Working Paper No. 41
By Sylvester Eijffinger and Eric Schaling
Using a graphical method, a new way of determining the optimal degree of central bank conservativeness is developed in this paper. Unlike Lohmann (1992) and Rogoff (1985a), we are able to express the upper and lower bounds of the interval containing the optimal degree of conservativeness in terms of the structural parameters of the model.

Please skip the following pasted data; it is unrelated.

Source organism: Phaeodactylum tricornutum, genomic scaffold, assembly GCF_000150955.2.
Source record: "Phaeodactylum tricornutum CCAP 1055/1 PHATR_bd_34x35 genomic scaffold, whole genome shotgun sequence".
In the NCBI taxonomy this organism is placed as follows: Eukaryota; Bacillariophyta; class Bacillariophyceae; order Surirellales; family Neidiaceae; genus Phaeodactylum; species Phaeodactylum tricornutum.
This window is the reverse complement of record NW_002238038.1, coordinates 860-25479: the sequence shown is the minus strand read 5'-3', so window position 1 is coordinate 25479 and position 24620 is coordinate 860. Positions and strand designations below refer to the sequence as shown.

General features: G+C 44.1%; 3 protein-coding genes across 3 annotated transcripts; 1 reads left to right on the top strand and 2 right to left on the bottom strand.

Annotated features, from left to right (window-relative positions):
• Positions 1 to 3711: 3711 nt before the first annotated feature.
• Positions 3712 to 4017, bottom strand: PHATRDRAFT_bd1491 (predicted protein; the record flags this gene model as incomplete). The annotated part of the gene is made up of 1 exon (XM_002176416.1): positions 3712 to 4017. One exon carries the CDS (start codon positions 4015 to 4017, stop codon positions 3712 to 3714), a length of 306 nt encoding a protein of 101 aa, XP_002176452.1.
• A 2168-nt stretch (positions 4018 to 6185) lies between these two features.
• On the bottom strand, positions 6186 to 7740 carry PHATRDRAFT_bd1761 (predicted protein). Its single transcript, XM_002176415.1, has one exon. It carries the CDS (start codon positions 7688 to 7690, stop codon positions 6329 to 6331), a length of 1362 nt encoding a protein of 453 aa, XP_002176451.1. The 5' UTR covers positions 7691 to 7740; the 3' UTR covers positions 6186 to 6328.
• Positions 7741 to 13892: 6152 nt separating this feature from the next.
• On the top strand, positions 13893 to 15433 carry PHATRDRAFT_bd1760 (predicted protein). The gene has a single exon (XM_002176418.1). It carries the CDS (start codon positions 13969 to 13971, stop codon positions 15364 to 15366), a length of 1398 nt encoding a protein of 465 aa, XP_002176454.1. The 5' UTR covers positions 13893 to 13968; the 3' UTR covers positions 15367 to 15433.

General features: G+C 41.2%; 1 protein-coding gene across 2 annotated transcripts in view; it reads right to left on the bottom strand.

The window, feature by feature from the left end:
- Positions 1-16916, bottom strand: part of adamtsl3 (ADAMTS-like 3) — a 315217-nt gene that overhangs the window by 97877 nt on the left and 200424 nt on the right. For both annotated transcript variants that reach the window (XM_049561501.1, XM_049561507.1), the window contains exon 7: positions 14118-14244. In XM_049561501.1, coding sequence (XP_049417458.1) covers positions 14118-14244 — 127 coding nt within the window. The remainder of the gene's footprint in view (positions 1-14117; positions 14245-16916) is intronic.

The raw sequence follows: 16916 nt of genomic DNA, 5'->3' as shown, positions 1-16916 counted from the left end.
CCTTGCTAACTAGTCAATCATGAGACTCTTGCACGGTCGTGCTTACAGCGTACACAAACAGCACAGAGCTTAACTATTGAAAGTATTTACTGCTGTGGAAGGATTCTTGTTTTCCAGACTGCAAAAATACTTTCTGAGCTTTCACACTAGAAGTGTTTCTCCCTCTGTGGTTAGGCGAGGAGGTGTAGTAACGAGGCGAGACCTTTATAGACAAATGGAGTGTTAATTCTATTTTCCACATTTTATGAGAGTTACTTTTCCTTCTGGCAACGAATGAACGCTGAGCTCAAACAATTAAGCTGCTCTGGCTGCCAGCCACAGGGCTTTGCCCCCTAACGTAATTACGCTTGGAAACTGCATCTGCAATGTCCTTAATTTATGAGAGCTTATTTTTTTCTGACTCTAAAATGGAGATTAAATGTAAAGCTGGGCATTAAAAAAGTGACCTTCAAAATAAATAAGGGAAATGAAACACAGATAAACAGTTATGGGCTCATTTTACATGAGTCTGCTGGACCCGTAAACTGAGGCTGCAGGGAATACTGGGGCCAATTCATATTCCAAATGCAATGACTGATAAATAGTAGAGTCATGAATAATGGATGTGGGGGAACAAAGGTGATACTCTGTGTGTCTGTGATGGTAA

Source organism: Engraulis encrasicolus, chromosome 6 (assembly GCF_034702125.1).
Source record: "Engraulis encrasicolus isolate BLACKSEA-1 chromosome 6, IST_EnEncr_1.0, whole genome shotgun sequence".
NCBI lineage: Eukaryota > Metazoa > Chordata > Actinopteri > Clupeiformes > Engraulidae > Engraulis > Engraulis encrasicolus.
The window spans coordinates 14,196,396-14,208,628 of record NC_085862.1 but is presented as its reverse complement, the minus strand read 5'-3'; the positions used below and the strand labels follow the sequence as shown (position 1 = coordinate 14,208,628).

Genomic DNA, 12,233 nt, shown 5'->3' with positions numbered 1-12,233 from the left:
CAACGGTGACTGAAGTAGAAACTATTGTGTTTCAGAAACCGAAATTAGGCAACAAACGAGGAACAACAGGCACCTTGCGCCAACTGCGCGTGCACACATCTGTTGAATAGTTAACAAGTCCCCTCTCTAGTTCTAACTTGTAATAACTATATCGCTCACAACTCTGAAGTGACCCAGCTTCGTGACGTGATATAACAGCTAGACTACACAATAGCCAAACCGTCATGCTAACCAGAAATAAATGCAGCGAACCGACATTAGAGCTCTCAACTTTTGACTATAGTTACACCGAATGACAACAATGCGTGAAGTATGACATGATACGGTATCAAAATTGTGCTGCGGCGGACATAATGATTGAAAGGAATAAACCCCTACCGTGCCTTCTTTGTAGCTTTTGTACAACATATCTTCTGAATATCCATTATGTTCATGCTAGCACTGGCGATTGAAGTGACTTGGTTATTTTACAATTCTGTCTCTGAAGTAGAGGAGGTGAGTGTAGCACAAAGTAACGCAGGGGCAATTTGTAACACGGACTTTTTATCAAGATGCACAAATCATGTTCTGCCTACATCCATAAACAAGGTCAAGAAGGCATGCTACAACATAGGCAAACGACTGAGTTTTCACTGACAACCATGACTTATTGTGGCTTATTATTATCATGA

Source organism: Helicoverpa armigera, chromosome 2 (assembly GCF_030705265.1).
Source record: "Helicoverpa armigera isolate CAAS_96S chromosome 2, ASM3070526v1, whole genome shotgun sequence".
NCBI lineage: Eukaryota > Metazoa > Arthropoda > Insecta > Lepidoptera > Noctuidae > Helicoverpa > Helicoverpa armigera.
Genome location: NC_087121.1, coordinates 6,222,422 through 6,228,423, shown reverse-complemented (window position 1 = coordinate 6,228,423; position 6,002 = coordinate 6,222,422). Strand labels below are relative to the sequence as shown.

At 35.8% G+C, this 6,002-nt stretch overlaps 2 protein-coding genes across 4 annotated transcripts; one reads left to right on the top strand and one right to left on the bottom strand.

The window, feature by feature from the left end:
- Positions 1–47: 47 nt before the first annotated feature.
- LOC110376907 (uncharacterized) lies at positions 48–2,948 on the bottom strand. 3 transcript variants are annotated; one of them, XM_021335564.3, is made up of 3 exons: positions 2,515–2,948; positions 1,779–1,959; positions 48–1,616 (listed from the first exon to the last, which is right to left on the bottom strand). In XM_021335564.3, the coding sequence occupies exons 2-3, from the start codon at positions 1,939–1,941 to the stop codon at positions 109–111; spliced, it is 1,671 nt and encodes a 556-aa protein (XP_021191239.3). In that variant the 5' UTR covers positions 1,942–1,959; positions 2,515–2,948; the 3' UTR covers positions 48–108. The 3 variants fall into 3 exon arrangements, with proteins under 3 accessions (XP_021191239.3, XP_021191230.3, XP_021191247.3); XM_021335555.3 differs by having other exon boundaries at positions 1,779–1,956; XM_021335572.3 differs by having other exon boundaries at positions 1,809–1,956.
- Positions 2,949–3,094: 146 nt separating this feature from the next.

Next, we show that optimal central bank independence is higher, the higher the natural rate of unemployment, the greater the benefits of unanticipated inflation, the less inflation-averse society, the smaller the variance of productivity shocks, the smaller real exchange rate variability and the smaller the openness of the economy. These propositions are tested for nineteen industrial countries (Australia, Austria, Belgium, Canada, Denmark, Finland, France, Germany, Ireland, Italy, Japan, New Zealand, the Netherlands, Norway, Spain, Sweden, Switzerland, the United Kingdom and the United States) for the Bretton-Woods period and after (1960-93). In testing the model we employ a latent variables method (LISREL) in order to distinguish between actual and optimal monetary regimes.